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Nutrients 2017, 9(4), 317; doi:10.3390/nu9040317

South Asian Ethnicity Is Related to the Highest Risk of Vitamin B12 Deficiency in Pregnant Canadian Women

1
Food Nutrition and Health Program, Faculty of Land and Food Systems, The University of British Columbia, Vancouver, BC V6T 1Z4, Canada
2
BC Children’s Hospital Research Institute, Vancouver, BC V5Z 4H4, Canada
3
South Australian Health Medical Research Institute, Adelaide 5000, Australia
4
Current address: Department of Human Nutrition, Warsaw University of Life Sciences—SGGW, 02-776 Warsaw, Poland.
5
Current address: Medical Weight Management Centre, Coquitlam, BC V3K 7A8, Canada.
6
Shared first-authorship.
*
Author to whom correspondence should be addressed.
Received: 24 December 2016 / Revised: 12 March 2017 / Accepted: 20 March 2017 / Published: 23 March 2017
(This article belongs to the Special Issue B-Vitamins and One-Carbon Metabolism)
View Full-Text   |   Download PDF [251 KB, uploaded 23 March 2017]

Abstract

Vitamin B12 (B12) adequacy during pregnancy is crucial for maternal health and optimal fetal development; however, suboptimal B12 status has been reported in pregnant Canadian women. Methylmalonic acid (MMA) is a sensitive indicator of B12 status. Since few studies have measured MMA during pregnancy in Canadian women, the objective of this study was to evaluate B12 status in pregnant women living in Metro Vancouver, using both plasma total B12 and MMA. We recruited a convenience sample of 320 pregnant women between 20 and 35 gestational weeks from local healthcare facilities. Plasma total B12 concentrations indicative of deficiency (<148 pmol/L) and suboptimal B12 status (148–220 pmol/L) were found in 18% and 33% of the women, respectively. Normal plasma MMA concentration (<210 nmol/L) was observed in 82% of all women. Gestational age was a strong predictor of plasma total B12 and MMA concentration, and South Asian ethnicity of B-12 deficiency and MMA concentrations. Overall, there was a high discrepancy between the prevalence of B12 inadequacy depending on the biomarker used. Independently, however, South Asian women were at particular risk for B12 deficiency, likely due to lower animal source food intake. Further study of this vulnerable group and performance testing of B12 biomarkers is warranted. View Full-Text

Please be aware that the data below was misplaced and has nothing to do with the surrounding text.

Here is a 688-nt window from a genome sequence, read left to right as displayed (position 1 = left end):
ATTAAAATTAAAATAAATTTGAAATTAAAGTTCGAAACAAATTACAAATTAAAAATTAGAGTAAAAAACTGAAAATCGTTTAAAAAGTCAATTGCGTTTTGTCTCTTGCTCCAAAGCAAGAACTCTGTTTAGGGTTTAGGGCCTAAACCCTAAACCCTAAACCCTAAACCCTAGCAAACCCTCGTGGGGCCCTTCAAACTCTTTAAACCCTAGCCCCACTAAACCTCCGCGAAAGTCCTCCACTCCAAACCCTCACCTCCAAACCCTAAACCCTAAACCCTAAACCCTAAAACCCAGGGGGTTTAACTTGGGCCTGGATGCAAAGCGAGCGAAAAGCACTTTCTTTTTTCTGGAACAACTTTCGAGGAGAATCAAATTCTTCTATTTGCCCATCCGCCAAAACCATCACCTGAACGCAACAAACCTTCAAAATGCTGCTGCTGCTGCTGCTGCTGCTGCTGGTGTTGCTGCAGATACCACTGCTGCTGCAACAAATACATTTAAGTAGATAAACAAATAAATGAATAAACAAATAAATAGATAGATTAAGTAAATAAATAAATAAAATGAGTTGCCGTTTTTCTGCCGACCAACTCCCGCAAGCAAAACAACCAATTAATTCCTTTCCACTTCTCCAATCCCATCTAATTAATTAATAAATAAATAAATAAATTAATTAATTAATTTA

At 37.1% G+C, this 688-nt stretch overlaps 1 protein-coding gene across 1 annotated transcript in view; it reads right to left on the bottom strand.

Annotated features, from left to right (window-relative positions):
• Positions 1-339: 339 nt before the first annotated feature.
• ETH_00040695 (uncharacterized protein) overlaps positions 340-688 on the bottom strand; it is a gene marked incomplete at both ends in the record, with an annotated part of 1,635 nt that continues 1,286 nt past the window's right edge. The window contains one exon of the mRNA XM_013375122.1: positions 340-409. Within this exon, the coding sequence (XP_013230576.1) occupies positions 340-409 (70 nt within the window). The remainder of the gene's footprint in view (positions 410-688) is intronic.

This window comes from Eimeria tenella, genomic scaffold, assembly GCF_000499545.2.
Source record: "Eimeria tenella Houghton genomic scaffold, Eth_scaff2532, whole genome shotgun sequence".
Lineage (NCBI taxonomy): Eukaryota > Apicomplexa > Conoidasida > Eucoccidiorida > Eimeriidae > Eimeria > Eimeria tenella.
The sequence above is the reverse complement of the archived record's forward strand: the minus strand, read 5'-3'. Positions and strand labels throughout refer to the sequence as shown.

Keywords: pregnancy; cobalamin; vitamin B12; low vitamin B12 status; deficiency; methylmalonic acid; MMA; ethnicity; South Asian; predictor pregnancy; cobalamin; vitamin B12; low vitamin B12 status; deficiency; methylmalonic acid; MMA; ethnicity; South Asian; predictor
This is an open access article distributed under the Creative Commons Attribution License which permits unrestricted use, distribution, and reproduction in any medium, provided the original work is properly cited. (CC BY 4.0).

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MDPI and ACS Style

Jeruszka-Bielak, M.; Isman, C.; Schroder, T.H.; Li, W.; Green, T.J.; Lamers, Y. South Asian Ethnicity Is Related to the Highest Risk of Vitamin B12 Deficiency in Pregnant Canadian Women. Nutrients 2017, 9, 317.

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